Juneteenth 2022: readings and a question

[Picture of general orders made by General Granger in Galveston, Texas on 19 June 1865]

Emancipation from slavery in the United States was a process, not an instantaneous transformation. Consider General Order No. 3 made in Galveston, Texas, on 19 June 1865:

Galveston Texas June 19th 1865.

General Orders

No. 3.

The people of Texas are informed that, in accordance with a proclamation from the Executive of the United States, all slaves are free. This involves an absolute equality of personal rights and rights of property between former masters and slaves, and the connection heretofore existing between them becomes that between employer and hired labor.

The freedmen are advised to remain quietly at their present homes and work for wages. They are informed that they will not be allowed to collect at military posts and that they will not be supported in idleness either there or elsewhere.

By order of Major General Granger

F.W. Emery

Major A.A. Genl.

This was of course made well after the Emancipation Proclamation and two months after the formal end of the Civil War. By that point in time, many slaves had been freed and many had freed themselves. All had to grapple with what freedom meant, both abstractly and in very concrete terms: how to keep body and soul together when the harvest waited for no one, the former slave owners largely resisted any fundamental changes to the relations between whites and African Americans, and wartime promises of land came mostly to naught.

In 1873, the New York Times published this piece on successful farming cooperatives organized by former slaves:

Some of the largest plantations in Colleton County, South Carolina, are now owned and successfully conducted by colored people, who have united their resources and combine in their labor. Their manner of operation is thus described by a South Carolina paper: “A number of them, in some cases as many as fifty, form themselves into a society, elect their officers, and adopt by-laws. They have regular meetings, at which the officers report, and a specified amount is paid into the treasury by each member. When sufficient is accumulated in the treasury a suitable plantation is selected and the purchase made; usually the payments are in one, two, or three years, a good portion being paid at the time of the purchase. The land is equally distributed by the officers elected for that purpose among the members of the society, or so much as they may wish to cultivate. Each is free to work as suits him, and each can dispose of his crop as he deems proper. The only thing required is honesty and a prompt payment of all dues, which are usually very light. Any one willfully failing to meet his dues, or convicted of dishonesty, has all amounts previously paid by him for the purchase of the place refunded, and is required to move off the plantation, all his rights and claims having been forfeited.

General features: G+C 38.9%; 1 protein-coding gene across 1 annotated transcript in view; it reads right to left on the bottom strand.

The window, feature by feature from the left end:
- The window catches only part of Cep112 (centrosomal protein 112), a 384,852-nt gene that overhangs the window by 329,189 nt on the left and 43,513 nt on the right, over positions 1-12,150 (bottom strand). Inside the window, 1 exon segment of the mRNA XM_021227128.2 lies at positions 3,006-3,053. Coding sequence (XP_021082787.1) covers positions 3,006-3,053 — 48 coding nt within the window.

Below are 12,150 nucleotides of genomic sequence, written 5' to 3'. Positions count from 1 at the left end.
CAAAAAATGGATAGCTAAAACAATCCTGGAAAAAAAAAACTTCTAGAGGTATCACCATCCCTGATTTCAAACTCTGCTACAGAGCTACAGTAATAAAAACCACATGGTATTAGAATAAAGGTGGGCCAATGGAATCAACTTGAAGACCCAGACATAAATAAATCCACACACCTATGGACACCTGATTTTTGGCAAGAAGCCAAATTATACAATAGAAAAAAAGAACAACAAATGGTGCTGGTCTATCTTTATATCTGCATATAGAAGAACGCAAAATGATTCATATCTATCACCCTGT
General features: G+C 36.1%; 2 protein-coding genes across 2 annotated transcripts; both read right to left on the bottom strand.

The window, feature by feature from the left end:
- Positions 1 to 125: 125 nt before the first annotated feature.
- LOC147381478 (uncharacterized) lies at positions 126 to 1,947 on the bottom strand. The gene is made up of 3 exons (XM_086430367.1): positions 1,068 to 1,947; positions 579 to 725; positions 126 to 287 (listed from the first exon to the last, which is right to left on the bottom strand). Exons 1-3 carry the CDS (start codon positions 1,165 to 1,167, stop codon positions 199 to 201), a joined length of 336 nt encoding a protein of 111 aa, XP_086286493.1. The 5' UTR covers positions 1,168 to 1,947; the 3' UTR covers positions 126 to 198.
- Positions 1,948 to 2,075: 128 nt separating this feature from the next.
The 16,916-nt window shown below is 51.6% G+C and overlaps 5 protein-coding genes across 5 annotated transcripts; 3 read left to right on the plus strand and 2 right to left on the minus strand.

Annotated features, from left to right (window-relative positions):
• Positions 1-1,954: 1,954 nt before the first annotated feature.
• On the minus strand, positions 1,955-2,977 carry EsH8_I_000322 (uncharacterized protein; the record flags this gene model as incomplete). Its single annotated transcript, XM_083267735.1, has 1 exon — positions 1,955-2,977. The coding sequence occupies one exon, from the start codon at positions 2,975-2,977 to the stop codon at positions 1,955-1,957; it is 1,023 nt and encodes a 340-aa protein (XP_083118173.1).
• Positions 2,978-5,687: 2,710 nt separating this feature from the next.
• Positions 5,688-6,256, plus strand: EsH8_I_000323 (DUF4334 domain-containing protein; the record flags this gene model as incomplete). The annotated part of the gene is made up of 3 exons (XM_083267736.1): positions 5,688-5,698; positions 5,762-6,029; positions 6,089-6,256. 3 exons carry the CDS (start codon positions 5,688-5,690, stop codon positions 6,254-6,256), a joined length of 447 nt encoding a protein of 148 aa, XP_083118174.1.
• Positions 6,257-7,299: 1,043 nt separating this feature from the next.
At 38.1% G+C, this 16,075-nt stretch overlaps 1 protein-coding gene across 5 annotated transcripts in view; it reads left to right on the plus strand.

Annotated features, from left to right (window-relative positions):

A sort of rivalry seems to spring up between them, which is productive of economy and thrift. These societies are located in the low country east of the Savannah and Charleston Railroad. We do not presume to say that only the colored people who have formed themselves into these societies show thrift and the accumulation of property, for a number who, six or seven years ago, were not worth a dollar now carry on successfully large rice and cotton plantations, and are becoming heavy tax-payers. But in the particular section in which these societies are formed, more property exists among their members than among those who are now fighting the battle of life and death on their own account, while from the formation of these societies they are enabled to purchase more valuable property and secure greater privileges than they could if each laid his money out in a separate purchase, in which case ten or twenty acres of poor land would be all he would be able to buy, as no planter would consent to cut off and sell small tracts of his best land and retain himself the poorer portion. This is undoubtedly one of the reasons of their success, as on nearly all the plantations in this section a large proportion of the land is almost valueless.

By securing the whole plantation they obtain sufficient good land for their purposes, while he who purchases for himself generally gets such land that it is impossible to make more than a poor subsistence from.